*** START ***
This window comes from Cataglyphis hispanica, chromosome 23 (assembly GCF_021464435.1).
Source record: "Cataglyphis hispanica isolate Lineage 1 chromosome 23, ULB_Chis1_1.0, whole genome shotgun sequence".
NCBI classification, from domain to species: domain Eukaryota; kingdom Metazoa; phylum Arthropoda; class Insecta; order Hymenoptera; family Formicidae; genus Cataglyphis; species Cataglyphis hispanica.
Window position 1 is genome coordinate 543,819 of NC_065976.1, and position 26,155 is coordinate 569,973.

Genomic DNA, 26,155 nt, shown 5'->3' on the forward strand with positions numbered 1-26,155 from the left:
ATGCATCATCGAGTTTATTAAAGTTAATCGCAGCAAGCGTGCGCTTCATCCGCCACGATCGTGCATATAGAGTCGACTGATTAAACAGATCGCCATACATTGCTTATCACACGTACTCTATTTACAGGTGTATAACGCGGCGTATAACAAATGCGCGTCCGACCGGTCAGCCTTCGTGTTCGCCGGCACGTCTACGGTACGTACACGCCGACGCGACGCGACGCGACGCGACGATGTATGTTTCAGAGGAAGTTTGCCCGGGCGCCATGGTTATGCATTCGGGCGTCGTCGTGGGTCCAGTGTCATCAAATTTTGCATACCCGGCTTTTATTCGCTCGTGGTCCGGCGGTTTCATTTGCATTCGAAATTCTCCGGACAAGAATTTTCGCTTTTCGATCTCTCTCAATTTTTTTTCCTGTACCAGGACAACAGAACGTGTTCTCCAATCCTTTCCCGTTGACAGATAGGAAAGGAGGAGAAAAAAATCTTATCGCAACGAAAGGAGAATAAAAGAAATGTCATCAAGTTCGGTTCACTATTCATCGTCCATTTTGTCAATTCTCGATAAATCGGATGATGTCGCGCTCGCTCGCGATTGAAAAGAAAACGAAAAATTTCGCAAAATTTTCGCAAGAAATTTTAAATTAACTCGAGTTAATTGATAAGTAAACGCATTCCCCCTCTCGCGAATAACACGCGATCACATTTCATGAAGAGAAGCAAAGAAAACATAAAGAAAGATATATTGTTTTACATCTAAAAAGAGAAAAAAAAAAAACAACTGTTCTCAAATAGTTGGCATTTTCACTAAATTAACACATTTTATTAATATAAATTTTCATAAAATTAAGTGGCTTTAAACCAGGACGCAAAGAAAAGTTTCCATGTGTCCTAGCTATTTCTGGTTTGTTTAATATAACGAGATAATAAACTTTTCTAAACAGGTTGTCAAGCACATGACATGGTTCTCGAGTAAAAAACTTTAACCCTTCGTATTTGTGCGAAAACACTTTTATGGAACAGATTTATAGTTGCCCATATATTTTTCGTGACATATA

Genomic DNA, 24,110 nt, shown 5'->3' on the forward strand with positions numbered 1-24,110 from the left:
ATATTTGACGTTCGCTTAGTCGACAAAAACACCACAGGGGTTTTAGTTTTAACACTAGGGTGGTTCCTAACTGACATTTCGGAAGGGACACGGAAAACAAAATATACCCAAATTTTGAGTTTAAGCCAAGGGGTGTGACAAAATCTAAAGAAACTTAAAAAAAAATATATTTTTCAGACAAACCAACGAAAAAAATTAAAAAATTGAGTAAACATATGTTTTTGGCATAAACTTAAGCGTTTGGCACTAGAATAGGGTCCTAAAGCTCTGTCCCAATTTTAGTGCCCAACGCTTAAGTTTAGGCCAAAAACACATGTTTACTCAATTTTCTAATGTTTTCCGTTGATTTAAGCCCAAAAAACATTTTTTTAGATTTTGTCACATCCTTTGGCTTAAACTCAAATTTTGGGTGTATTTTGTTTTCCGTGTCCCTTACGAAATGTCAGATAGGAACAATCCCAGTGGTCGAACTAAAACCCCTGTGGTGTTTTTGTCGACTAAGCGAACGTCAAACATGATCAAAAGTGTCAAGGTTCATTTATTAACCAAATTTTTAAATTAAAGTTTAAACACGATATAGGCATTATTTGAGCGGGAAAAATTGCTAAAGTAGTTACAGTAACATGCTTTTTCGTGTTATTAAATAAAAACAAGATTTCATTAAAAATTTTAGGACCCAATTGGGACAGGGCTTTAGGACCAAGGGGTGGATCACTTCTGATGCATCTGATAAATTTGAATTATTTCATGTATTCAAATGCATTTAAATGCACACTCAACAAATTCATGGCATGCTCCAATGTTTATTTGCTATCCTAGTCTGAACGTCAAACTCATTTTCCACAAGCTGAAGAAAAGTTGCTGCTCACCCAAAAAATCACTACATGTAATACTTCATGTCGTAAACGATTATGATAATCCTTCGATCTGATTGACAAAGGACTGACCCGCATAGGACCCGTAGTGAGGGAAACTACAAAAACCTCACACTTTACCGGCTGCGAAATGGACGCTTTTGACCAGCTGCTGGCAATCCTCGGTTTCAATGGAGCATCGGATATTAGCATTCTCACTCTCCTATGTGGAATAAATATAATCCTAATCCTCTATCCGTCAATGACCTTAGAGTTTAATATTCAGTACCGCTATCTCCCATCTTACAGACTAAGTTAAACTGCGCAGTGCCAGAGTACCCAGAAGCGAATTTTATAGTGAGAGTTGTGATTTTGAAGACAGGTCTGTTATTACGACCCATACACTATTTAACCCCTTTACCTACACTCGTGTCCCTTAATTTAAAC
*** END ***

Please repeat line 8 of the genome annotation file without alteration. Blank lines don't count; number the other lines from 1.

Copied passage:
ATATTTGACGTTCGCTTAGTCGACAAAAACACCACAGGGGTTTTAGTTTTAACACTAGGGTGGTTCCTAACTGACATTTCGGAAGGGACACGGAAAACAAAATATACCCAAATTTTGAGTTTAAGCCAAGGGGTGTGACAAAATCTAAAGAAACTTAAAAAAAAATATATTTTTCAGACAAACCAACGAAAAAAATTAAAAAATTGAGTAAACATATGTTTTTGGCATAAACTTAAGCGTTTGGCACTAGAATAGGGTCCTAAAGCTCTGTCCCAATTTTAGTGCCCAACGCTTAAGTTTAGGCCAAAAACACATGTTTACTCAATTTTCTAATGTTTTCCGTTGATTTAAGCCCAAAAAACATTTTTTTAGATTTTGTCACATCCTTTGGCTTAAACTCAAATTTTGGGTGTATTTTGTTTTCCGTGTCCCTTACGAAATGTCAGATAGGAACAATCCCAGTGGTCGAACTAAAACCCCTGTGGTGTTTTTGTCGACTAAGCGAACGTCAAACATGATCAAAAGTGTCAAGGTTCATTTATTAACCAAATTTTTAAATTAAAGTTTAAACACGATATAGGCATTATTTGAGCGGGAAAAATTGCTAAAGTAGTTACAGTAACATGCTTTTTCGTGTTATTAAATAAAAACAAGATTTCATTAAAAATTTTAGGACCCAATTGGGACAGGGCTTTAGGACCAAGGGGTGGATCACTTCTGATGCATCTGATAAATTTGAATTATTTCATGTATTCAAATGCATTTAAATGCACACTCAACAAATTCATGGCATGCTCCAATGTTTATTTGCTATCCTAGTCTGAACGTCAAACTCATTTTCCACAAGCTGAAGAAAAGTTGCTGCTCACCCAAAAAATCACTACATGTAATACTTCATGTCGTAAACGATTATGATAATCCTTCGATCTGATTGACAAAGGACTGACCCGCATAGGACCCGTAGTGAGGGAAACTACAAAAACCTCACACTTTACCGGCTGCGAAATGGACGCTTTTGACCAGCTGCTGGCAATCCTCGGTTTCAATGGAGCATCGGATATTAGCATTCTCACTCTCCTATGTGGAATAAATATAATCCTAATCCTCTATCCGTCAATGACCTTAGAGTTTAATATTCAGTACCGCTATCTCCCATCTTACAGACTAAGTTAAACTGCGCAGTGCCAGAGTACCCAGAAGCGAATTTTATAGTGAGAGTTGTGATTTTGAAGACAGGTCTGTTATTACGACCCATACACTATTTAACCCCTTTACCTACACTCGTGTCCCTTAATTTAAAC